Petconsent February 2021 blog - Research on consultations involving euthanasia

Posted on: 26 February 2021 by Dr Carol Gray, ESRC Postdoctoral Fellow in the School of Law and Social Justice. in Blog

Black and white photo of a cat by Daniil Smirnov on Unsplash
Photo by Daniil Smirnov on Unsplash

This month, Carol Gray’s Petconsent blog takes a slight detour from shared decision-making between vets and clients in general consultations to explore end-of-life conversations. Carol received funding from the BVA Animal Welfare Foundation for a short research project on consultations involving euthanasia.

Thanks to the funding from the BVA Animal Welfare Foundation, I've been working on this short research project since the beginning of January 2021 until now.

So, what have I been doing? Using the SAVSNET database, set up by colleagues in Liverpool vet school, I read a random sample of the records from 1000 dog and 1000 cat consultations involving a discussion about euthanasia. I selected consultations where euthanasia was not carried out during the consultation, and examined reasons for the delay and what, if any, treatment was given to the animal patient in the time between this consultation and eventual euthanasia. I ‘coded’ each of the records to divide the text into different themes, analysing in detail 76 records for cats and 68 records for dogs.

 Animal Welfare Foundation logo

What were my main findings? First, I found that the records written by vets during consultations only present one side of the story. They are an abbreviated record of what happened and often leave out some of the more interesting discussions, which is understandable in view of time pressures. Here are some of the highlights from the analysis of the consultations.

  1. It’s not always pet owners who are reluctant to agree to euthanasia. I found several examples where pet owners suggested euthanasia and vets disagreed, as in their view the animal’s quality of life was still good or they could provide further treatment. This was a surprise as several studies looking at euthanasia and how it affects vets suggest that in severely ill animals, it’s the vet who argues for euthanasia and finds that disagreement from the owner is a major stressor. Also, research has shown that it’s the discussions around euthanasia that vets find stressful, and not the euthanasia itself.

  2. If the end of life is near, pets are usually offered ‘palliative’ treatment to ensure that they are not in pain, to tempt their appetite or just generally make them feel better. However, few records contained notes on other methods of end-of-life care, for example, changes to the pet’s environment, the use of mobility aids, and other measures recommended in the guidelines for end-of-life care (PDF) produced by the American Animal Hospitals Association.

  3. My overwhelming finding was that these consultations were like negotiations, with one party advocating for euthanasia and the other refusing it. This was a surprising finding. I chose consultations where there was discussion about euthanasia, but it was not carried out during that consultation. I found that vets used strategies such as describing the pet’s quality of life in negative terms to the owner, or just giving a few days’ worth of palliative treatment, to try to prepare the owner for the decision. The AAHA guidelines recommend that there should be a clear plan for end-of-life care, with both parties sharing their concerns and working together. This did not seem to happen in many of the consultations that I analysed.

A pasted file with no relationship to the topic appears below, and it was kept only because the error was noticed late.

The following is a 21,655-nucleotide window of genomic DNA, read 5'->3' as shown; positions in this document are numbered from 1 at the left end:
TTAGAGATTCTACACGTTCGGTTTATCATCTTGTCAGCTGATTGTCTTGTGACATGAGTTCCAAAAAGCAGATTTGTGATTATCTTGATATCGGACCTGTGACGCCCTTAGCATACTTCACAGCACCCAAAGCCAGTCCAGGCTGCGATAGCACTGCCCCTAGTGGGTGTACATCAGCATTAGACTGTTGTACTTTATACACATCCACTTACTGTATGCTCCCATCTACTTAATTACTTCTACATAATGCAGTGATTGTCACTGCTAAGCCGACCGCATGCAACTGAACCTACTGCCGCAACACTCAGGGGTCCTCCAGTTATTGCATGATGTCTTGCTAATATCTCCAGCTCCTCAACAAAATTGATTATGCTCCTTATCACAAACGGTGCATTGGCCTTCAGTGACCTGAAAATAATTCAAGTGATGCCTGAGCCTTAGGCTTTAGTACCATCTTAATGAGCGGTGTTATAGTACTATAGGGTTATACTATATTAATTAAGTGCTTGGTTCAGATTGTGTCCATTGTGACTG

Photo of a Golden Labrador by Alexandre Debieve on Unsplash

Photo by Alexandre Debieve on Unsplash


I have two proposed explanations for the latter finding.

First, UK veterinary consultations (averaging 10-15 minutes) are just too short to allow the extensive and empathic discussion required to draw up end-of-life care plans. Second, there seems to be a strong feeling amongst UK vets that they do not want to offer ‘pet hospice’ care equivalent to the pet hospice movement in the USA, where even ‘palliative sedation’ is offered for some patients. Many vets in the UK feel that this is just going too far. I think we need to have that discussion openly in the UK, with vets and pet owners. There are some excellent palliative care/end-of-life care vets in the UK already, and we should perhaps be using their expertise to introduce their techniques to more vets in regular general practice.

Coming back to shared decision-making, a proper discussion around end-of-life care for a pet involves true sharing of expertise, concerns, constraints and hopes. I think it is the ultimate shared decision-making conversation, which fits in well with the whole Petconsent mission.


Carol Gray

Dr Carol Gray is an ESRC Postdoctoral Fellow in the School of Law and Social Justice. After qualifying as a veterinary surgeon from the University of Glasgow, Carol spent 15 years in clinical practice. A career change to veterinary education included 13 years in the veterinary school at the University of Liverpool. Completion of a Masters in Medical Ethics and Law from Keele University laid the foundations for an obsession with informed consent in general, but particularly in the veterinary context. Carol was awarded her PhD from the University of Birmingham in 2019 and now holds an ESRC Postdoctoral Fellowship here in the School of Law and Social Justice, where she is developing the ideas from her thesis and bringing together consent and shared decision-making in the veterinary clinic.

As part of her ESRC Fellowship, Dr Carol Gray has been researching and writing monthly Petconsent blogs since December 2019.

Find out more about Carol's Petconsent research, which also includes a resource list of health information for pet owners

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